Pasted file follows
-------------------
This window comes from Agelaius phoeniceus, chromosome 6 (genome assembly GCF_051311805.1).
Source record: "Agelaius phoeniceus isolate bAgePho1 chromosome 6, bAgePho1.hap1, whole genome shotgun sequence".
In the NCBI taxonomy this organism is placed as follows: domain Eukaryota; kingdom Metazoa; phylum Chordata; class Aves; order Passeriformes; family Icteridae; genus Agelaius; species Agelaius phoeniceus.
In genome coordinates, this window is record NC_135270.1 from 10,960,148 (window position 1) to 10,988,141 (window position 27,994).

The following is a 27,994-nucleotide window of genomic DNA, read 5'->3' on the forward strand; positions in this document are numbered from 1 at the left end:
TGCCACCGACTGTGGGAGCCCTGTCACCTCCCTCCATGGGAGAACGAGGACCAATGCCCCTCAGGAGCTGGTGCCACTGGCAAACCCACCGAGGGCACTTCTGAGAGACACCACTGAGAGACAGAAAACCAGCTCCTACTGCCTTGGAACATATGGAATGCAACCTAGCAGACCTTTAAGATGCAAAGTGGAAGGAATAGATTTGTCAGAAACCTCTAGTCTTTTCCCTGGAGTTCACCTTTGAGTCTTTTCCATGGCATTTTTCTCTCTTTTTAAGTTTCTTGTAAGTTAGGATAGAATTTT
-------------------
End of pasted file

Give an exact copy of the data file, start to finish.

This window comes from Agelaius phoeniceus, chromosome 6 (genome assembly GCF_051311805.1).
Source record: "Agelaius phoeniceus isolate bAgePho1 chromosome 6, bAgePho1.hap1, whole genome shotgun sequence".
In the NCBI taxonomy this organism is placed as follows: domain Eukaryota; kingdom Metazoa; phylum Chordata; class Aves; order Passeriformes; family Icteridae; genus Agelaius; species Agelaius phoeniceus.
In genome coordinates, this window is record NC_135270.1 from 10,960,148 (window position 1) to 10,988,141 (window position 27,994).

The following is a 27,994-nucleotide window of genomic DNA, read 5'->3' on the forward strand; positions in this document are numbered from 1 at the left end:
TGCCACCGACTGTGGGAGCCCTGTCACCTCCCTCCATGGGAGAACGAGGACCAATGCCCCTCAGGAGCTGGTGCCACTGGCAAACCCACCGAGGGCACTTCTGAGAGACACCACTGAGAGACAGAAAACCAGCTCCTACTGCCTTGGAACATATGGAATGCAACCTAGCAGACCTTTAAGATGCAAAGTGGAAGGAATAGATTTGTCAGAAACCTCTAGTCTTTTCCCTGGAGTTCACCTTTGAGTCTTTTCCATGGCATTTTTCTCTCTTTTTAAGTTTCTTGTAAGTTAGGATAGAATTTT